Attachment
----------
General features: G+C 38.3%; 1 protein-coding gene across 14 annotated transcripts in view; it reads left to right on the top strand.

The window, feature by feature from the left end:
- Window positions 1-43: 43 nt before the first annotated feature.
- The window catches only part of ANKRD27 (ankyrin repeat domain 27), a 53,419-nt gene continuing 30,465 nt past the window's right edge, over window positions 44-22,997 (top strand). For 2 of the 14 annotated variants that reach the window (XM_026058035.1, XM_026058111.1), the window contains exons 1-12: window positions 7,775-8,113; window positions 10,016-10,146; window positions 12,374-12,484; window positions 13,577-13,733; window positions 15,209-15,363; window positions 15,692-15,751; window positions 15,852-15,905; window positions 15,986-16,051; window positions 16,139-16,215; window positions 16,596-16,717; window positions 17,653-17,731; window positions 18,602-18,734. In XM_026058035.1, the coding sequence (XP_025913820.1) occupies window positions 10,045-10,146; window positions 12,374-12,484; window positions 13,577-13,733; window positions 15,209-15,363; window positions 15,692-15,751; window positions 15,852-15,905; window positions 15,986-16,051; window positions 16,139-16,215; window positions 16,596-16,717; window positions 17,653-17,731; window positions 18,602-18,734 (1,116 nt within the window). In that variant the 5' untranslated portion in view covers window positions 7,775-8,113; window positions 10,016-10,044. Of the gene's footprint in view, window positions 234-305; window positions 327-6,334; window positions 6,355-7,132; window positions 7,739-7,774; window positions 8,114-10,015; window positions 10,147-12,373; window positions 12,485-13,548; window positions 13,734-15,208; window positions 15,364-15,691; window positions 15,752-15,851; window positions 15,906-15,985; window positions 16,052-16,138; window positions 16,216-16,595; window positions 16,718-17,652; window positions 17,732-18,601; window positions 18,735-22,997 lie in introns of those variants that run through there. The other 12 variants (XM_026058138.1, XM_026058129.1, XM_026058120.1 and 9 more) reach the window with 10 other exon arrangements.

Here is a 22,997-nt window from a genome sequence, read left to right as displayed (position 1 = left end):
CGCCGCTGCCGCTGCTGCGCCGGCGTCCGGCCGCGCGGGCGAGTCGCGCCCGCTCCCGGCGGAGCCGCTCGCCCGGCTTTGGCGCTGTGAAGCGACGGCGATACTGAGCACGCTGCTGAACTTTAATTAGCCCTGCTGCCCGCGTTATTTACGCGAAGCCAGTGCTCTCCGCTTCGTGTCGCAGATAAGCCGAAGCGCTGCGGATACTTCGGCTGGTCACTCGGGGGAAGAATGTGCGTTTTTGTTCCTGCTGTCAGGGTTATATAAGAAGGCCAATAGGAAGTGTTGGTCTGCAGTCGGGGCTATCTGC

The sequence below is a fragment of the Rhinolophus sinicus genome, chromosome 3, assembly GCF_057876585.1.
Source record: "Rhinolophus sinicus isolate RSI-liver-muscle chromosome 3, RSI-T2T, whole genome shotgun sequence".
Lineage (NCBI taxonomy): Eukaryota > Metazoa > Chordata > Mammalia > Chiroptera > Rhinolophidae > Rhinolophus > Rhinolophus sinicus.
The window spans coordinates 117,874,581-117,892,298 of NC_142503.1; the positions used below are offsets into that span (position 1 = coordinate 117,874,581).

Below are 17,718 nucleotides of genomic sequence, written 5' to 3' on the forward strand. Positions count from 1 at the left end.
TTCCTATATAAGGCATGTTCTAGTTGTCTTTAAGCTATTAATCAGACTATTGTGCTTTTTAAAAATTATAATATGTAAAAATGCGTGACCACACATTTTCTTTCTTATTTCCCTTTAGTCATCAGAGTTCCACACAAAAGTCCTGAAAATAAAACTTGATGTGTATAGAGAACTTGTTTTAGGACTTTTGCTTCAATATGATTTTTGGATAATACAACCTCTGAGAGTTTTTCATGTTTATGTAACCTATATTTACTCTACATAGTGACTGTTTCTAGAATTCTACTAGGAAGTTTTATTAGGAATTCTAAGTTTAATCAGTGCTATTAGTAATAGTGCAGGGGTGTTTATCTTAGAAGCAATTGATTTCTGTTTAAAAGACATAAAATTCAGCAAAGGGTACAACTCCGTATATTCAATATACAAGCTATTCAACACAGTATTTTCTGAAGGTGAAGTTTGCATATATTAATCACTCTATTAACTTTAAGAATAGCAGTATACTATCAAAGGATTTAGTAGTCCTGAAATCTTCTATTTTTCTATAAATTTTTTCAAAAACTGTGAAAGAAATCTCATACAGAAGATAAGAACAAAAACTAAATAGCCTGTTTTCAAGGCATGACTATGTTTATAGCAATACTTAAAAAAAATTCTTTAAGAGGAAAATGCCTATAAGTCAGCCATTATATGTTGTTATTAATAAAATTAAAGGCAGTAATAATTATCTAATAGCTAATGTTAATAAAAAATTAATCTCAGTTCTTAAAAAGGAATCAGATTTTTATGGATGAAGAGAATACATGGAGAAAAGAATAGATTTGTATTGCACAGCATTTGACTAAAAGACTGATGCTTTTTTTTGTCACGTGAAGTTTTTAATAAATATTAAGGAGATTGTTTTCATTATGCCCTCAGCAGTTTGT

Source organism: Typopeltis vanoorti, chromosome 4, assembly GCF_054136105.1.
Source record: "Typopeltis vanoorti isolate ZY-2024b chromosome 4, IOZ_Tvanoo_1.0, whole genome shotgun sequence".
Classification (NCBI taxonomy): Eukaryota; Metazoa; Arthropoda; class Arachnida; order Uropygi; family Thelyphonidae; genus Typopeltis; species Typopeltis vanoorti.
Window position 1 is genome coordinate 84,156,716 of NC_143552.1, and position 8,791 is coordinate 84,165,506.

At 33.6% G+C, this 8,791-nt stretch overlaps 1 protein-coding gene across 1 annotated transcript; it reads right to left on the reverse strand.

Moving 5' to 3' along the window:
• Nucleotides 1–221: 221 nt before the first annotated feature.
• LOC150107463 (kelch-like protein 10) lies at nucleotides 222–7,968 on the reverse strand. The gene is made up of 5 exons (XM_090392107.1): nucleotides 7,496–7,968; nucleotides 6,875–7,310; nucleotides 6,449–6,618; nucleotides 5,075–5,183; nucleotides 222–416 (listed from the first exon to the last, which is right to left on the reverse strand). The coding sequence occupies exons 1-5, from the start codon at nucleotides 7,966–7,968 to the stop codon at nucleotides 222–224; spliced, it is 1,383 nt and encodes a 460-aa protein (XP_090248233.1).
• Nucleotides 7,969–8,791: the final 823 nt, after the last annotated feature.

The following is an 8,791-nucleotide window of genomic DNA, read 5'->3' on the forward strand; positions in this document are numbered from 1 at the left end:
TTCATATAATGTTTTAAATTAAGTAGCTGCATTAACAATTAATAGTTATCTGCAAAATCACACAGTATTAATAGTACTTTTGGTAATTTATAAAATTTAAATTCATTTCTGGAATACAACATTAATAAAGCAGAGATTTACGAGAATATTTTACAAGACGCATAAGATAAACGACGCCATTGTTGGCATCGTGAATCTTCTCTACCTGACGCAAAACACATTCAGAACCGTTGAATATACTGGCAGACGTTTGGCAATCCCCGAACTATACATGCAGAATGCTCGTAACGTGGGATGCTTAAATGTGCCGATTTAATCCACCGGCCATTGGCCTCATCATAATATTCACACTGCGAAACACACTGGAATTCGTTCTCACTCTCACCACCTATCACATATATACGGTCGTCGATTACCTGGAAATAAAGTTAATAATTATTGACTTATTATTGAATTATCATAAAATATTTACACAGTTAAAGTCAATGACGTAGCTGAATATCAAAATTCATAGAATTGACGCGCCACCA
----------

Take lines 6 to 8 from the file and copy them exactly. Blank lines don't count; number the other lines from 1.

CGCCGCTGCCGCTGCTGCGCCGGCGTCCGGCCGCGCGGGCGAGTCGCGCCCGCTCCCGGCGGAGCCGCTCGCCCGGCTTTGGCGCTGTGAAGCGACGGCGATACTGAGCACGCTGCTGAACTTTAATTAGCCCTGCTGCCCGCGTTATTTACGCGAAGCCAGTGCTCTCCGCTTCGTGTCGCAGATAAGCCGAAGCGCTGCGGATACTTCGGCTGGTCACTCGGGGGAAGAATGTGCGTTTTTGTTCCTGCTGTCAGGGTTATATAAGAAGGCCAATAGGAAGTGTTGGTCTGCAGTCGGGGCTATCTGC

The sequence below is a fragment of the Rhinolophus sinicus genome, chromosome 3, assembly GCF_057876585.1.
Source record: "Rhinolophus sinicus isolate RSI-liver-muscle chromosome 3, RSI-T2T, whole genome shotgun sequence".